The Importance of Career Liquidity 🌊

Nov 18, 2022 3:01 pm

Happy Friday!

Did you miss me? Things have been insane for the past month or more. In October, I was home for around five days total and on the road the rest of the time. We bought a house somehow during that time too. I've been busy, but I've also felt bad about missing my commitment to send you this newsletter every Friday. I'm sorry.

As we move into the holiday season, the tech community is getting hit pretty hard with layoffs from the big players in the space, and it's got people talking and nervous.

I had one friend go through the Twitter layoffs, and even though they've been in this industry a long time, they were still anxious and flipped from being a confident person in tech to someone worried about if they can get a job.

Since I work with many folks as they change jobs or careers, this is a common pattern of having some confidence while employed but having it all shot when you're not. It's hard not to let that dark side of our minds whisper the possibility that it's your fault and that you're not good enough.

Most of the time, it really doesn't have anything to do with you specifically and has more to do with business situations changing and tough decisions getting made. It's part of the deal.

This is why I preach this concept of career liquidity to the folks who ask me for career help.

The idea is simple in concept—have the confidence and skills needed to change jobs at any moment.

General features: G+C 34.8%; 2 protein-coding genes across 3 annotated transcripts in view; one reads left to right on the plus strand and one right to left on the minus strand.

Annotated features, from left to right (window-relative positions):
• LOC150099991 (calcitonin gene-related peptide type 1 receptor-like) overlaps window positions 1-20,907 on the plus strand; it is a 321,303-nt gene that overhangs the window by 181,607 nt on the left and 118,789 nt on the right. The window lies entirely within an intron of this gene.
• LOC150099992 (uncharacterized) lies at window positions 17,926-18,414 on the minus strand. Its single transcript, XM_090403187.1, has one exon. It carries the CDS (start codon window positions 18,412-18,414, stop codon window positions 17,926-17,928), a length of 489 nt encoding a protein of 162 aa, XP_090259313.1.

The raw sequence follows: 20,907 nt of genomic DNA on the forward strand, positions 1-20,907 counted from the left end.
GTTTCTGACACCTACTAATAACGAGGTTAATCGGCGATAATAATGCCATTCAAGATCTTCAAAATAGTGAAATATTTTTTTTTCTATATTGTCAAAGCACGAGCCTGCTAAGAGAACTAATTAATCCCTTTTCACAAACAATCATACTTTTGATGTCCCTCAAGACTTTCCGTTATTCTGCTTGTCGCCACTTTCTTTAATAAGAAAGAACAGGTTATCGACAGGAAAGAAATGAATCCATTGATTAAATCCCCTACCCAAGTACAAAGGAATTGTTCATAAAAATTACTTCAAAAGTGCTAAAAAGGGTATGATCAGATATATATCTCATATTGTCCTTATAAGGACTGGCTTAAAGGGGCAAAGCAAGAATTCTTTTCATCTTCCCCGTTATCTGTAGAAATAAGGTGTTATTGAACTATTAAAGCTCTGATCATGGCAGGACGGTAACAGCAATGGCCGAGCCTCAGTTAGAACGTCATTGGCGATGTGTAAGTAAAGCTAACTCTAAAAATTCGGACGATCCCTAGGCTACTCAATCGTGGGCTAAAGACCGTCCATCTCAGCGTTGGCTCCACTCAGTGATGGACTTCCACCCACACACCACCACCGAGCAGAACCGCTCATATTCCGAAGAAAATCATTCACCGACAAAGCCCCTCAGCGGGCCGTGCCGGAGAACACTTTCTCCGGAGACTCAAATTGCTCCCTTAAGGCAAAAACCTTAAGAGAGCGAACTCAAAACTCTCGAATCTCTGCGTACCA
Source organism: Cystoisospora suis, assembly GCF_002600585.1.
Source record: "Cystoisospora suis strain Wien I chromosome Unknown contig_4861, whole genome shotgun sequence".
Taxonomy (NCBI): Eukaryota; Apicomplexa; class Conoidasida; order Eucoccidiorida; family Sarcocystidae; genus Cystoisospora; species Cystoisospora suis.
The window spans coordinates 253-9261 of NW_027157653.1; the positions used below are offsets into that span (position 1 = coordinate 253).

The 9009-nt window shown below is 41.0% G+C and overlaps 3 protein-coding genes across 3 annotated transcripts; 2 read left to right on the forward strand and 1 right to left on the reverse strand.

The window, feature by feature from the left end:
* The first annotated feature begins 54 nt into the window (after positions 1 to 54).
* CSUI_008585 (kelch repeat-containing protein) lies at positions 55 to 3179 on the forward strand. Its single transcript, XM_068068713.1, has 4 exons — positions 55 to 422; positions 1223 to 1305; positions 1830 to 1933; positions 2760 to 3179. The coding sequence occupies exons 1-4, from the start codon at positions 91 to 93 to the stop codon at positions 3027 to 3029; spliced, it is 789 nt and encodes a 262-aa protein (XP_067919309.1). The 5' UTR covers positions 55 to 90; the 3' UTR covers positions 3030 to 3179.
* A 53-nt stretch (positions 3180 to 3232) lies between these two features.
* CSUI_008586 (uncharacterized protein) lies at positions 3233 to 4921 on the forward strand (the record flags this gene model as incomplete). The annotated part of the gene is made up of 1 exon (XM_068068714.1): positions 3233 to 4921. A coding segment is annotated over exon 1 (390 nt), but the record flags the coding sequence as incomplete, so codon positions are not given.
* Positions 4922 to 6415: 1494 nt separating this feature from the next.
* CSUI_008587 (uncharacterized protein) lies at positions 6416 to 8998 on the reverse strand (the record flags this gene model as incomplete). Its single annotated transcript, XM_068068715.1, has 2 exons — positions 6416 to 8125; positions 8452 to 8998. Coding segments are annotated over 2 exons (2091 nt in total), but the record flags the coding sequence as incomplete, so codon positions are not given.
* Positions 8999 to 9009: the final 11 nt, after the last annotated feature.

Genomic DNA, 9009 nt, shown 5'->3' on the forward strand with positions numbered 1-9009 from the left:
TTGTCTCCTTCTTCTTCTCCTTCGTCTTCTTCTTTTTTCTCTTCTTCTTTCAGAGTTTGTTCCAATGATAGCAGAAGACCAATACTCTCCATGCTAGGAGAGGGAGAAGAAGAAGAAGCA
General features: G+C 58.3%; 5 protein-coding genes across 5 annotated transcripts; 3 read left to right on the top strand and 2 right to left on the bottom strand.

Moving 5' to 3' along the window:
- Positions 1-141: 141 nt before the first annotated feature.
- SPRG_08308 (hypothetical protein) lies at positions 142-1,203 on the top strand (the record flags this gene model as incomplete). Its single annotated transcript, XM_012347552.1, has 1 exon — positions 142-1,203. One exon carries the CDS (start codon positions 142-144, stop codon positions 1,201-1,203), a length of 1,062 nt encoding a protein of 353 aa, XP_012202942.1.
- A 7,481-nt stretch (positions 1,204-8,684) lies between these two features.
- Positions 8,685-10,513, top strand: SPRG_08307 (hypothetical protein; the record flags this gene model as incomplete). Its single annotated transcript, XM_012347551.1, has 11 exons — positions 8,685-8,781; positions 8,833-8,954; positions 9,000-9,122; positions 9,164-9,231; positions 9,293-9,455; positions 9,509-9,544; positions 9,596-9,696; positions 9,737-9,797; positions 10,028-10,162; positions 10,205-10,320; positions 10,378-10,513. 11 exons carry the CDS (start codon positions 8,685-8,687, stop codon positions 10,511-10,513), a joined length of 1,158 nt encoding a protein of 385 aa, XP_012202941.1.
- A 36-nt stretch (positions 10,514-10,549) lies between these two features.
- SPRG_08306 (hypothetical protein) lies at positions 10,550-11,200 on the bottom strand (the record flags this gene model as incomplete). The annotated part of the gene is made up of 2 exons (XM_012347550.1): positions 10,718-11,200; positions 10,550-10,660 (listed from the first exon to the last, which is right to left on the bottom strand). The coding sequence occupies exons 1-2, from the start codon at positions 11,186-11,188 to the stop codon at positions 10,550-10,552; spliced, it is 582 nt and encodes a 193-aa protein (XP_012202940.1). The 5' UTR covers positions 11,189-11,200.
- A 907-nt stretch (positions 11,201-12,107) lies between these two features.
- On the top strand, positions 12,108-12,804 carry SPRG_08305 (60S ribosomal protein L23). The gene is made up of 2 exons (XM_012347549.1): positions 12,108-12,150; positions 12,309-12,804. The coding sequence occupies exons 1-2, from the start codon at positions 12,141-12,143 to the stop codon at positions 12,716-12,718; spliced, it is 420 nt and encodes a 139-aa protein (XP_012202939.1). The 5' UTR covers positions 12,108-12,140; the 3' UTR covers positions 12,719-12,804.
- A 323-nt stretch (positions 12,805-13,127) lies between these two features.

Most people struggle with this because they want a lot from their jobs. They want stability, they want challenges, they want growth, and on and on. So the idea of casually walking away feels like walking away from those things too.

The truth is though, that employment is, at its heart, a business transaction, and everything else is a perk that you enjoy after the business takes care of itself. The moment that deal is no longer equitable, it's time to go.

Not only is that good business, but it also makes you impervious to the changing tides of what is going on from company to company. Now, I'm not saying that all those other things don't matter, but I am saying that expecting any company to go out of its way to give those to you is nothing more than hope. When that hope is realized, it is wonderful. When it isn't, its time to go looking.

An old saying goes like this, "It's easier to change jobs than it is to change companies."

Career liquidity is about you taking care of yourself and not giving that responsibility to your employer.

I'd love to hear your thoughts on the layoffs or this concept around career liquidity. It tends to provoke a number of emotions in folks.